/photo © Seamus Murphy/
O exiles of the mountain of oblivion!
O the jewels of your names, slumbering in the mire of silence
O your obliterated memories, your light blue memories
In the silty mind of a wave in the sea of forgetting
Where is the clear, flowing stream of your thoughts?
Which thieving hand plundered the pure golden statue of your dreams?
In this storm which gives birth to oppression
Where has your ship, your serene silver mooncraft gone?
Light blue memories, Nadia Anjuman
It’s been almost a year now since I dedicated a post to Nadia Anjuman – Remembering Nadia Anjuman: One Day, My Hands Will Become Weavers.
A new book featuring her poetry came out couple of months ago, entitled Load poems like guns: Women’s Poetry from Herat, Afghanistan. It made me think of Anjuman again, made me dive into her poetry and admire it once more. And when I think about Anjuman, I think about the sorrows of Aghanistan.
Just last month, Obama extended the Afghanistan mission into 2017. And in these links of war, the news is also that his administration approved an $11.25 billion deal to sell four advanced, Lockheed Martin-made warships to Saudi Arabia (although Amnesty International has called on the US to halt arms transfers to Saudi Arabia or risk being complicit in war crimes in Yemen, where Saudi Arabia is waging a U.S.-backed campaign against Houthi rebels).
Not surprised, but still surprised (you can feel both at the same time) and sad about this news, I went through Anjuman’s poetry and Seamus Murphy’s photo series from Afghanistan.
Murphy’s photos carry the beauty I find in Anjuman’s poetry. Yes, they can be extremely sad, but yet they show a spark of resistance, a different view, a possibility other than indifference. An all of that is very subtle, very nuanced, very quiet.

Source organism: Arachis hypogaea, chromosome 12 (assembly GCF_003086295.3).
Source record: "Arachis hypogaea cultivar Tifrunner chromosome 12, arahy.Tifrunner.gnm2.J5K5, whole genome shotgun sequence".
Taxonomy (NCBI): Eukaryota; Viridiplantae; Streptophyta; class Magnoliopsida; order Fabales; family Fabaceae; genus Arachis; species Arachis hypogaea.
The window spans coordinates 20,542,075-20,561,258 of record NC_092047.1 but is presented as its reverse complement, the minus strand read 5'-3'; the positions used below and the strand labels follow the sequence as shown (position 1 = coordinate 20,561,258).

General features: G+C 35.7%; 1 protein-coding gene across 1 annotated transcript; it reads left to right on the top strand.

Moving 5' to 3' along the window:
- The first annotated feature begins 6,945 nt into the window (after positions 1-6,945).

One day my hands will become weavers
and upon life’s wasteland of a body
spin a gown with wheat and flowers
In one interview, Murphy said about his book Afghanistan: A Darkness Visible: “Although Afghanistan is obviously a troubled place, the book and the exhibition has very little of war in it, although most of the pictures are taken during wartime. But a lot of them are quiet pictures.”
Unlike A Darkness Visible, the photos I chose to accompany this small note about Anjuman & Afghanistan are colorful, taken by Murphy mostly in 2009 and 2012, during his trips to Afghanistan. I think they are still quiet and still manage to catch the darkness in the most subtle of ways. But not just darkness – and that’ the beauty.
And why color this time? Because when I dream of Anjuman, I dream in color.
//all photos © Seamus Murphy//